My coworker said she sounded like an older woman, and apparently her husband normally clears the driveway, but he's away this weekend. So, she left her car on the extra-narrow-because-of-the-snow street, climb over the pile, got into her house, and called us. My coworker took down her phone number and asked me what we could do for her.
I'm always happy when people think to call the library, but some of the things people call us about surprises me.
In this case, I think the best we could do was:
- Give her the non-emergency phone number for the Police Department, to let them know her car was on the street. Hopefully this would prevent any kind of ticket, and perhaps the Police had additional ways to help her
- Give her the number for the Highway Department, who is responsible for clearing the streets. They don't have office hours on the weekends, but if she needed to complain about street snow being pushed where it shouldn't be, they are the people to notify
Unfortunately, I don't think there's much else to do. Notifying the Police should help, but I don't think the Town is going to make a special trip to clear her driveway. Being blocked in by the plow is just part of winter, but perhaps her situation was particularly unnecessary.
I've noticed quite a few impromptu "call us to shovel" signs nailed to utility poles around Town, so between those and the kindness of neighbors, hopefully she can get her driveway clear again - until the next storm hits, anyway.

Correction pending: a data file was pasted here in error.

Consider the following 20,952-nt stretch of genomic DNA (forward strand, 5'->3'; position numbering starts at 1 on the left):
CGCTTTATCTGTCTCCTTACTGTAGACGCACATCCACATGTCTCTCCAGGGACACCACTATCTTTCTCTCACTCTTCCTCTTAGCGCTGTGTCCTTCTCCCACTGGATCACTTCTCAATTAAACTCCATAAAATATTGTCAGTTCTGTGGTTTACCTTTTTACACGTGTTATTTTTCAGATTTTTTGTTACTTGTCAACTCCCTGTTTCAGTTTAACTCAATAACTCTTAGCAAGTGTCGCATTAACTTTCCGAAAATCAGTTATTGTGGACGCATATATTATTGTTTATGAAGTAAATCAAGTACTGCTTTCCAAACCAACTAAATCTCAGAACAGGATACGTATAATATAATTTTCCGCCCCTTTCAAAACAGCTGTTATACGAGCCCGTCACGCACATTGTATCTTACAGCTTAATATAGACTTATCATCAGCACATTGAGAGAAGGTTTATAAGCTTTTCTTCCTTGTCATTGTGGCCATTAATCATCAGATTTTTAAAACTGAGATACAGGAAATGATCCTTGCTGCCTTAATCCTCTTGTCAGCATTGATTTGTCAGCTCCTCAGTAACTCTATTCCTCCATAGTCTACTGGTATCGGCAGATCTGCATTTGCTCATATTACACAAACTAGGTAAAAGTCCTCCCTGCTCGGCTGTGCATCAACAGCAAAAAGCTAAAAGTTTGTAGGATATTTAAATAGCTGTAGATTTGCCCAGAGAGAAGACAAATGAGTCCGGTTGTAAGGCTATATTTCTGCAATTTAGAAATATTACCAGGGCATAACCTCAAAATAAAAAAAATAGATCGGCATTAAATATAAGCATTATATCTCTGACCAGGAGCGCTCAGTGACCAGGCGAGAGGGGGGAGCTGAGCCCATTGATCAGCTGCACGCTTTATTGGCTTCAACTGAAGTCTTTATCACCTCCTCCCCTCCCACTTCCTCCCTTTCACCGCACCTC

Tags: 2015, driveway, frozen, ice, libraries, Library, new england, plow, public, shovel, snow, winter
January 25th, 2015 Brian Herzog
I hate coming across as cynical and patron-deprecating on this blog, but I could not resist reposting this comic. I'm sure everyone who has worked at a reference desk has gone through this same thought process - for me, it was almost a GOOMHR moment and sums up much of the reference help I've given this week:
I can even forgive the scroll wheel thing, but typing the URL into a search box and clicking "Search" instead of using the Enter key cracked me up.
January 17th, 2015 Brian Herzog
I know this is going to make me sound petty, but this happened on a bad day and it made me just shake my head. A patron came up to the desk and said,
I'm looking for a book that lists all the medical tests on one page. I got it from here before, or maybe the Lowell Library, but I don't remember what it was or what it looked like. But it listed all the medical tests on one page so you could read about them, and if you just type in "medical tests" I'm sure it'll come up. Do you know what book I'm talking about? But it might be at the Lowell Library.
I didn't know the book, and for whatever reason I thought a better strategy would be to search on "medical procedure" so I did that. And sure enough, the very promising The Gale encyclopedia of surgery and medical tests : a guide for patients and caregivers came up (which does indeed also come up when searching for medical tests).
I got the call number and took the patron over to the shelf, and when we saw it was a four-volume set, he immediate said it wasn't the right book.